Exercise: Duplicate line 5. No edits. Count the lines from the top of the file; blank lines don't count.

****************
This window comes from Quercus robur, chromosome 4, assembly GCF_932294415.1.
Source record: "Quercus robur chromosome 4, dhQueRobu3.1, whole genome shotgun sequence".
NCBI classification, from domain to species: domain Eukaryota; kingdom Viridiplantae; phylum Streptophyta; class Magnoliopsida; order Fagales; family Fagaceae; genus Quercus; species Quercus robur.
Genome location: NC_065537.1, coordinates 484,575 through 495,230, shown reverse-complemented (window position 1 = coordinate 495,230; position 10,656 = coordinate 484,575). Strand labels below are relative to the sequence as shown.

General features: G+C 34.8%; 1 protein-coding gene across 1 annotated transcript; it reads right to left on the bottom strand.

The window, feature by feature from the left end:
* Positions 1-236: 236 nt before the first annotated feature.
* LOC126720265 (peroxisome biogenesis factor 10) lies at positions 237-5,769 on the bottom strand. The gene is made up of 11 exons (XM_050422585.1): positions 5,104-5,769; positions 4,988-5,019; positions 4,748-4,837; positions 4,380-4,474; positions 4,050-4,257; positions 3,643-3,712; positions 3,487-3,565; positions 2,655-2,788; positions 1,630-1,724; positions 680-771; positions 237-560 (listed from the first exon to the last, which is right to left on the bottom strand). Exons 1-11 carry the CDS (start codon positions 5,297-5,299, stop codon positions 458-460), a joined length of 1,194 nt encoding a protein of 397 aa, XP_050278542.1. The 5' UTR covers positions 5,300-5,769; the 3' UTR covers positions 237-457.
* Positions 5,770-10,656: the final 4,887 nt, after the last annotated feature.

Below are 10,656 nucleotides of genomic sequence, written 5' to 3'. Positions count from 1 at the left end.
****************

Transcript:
General features: G+C 34.8%; 1 protein-coding gene across 1 annotated transcript; it reads right to left on the bottom strand.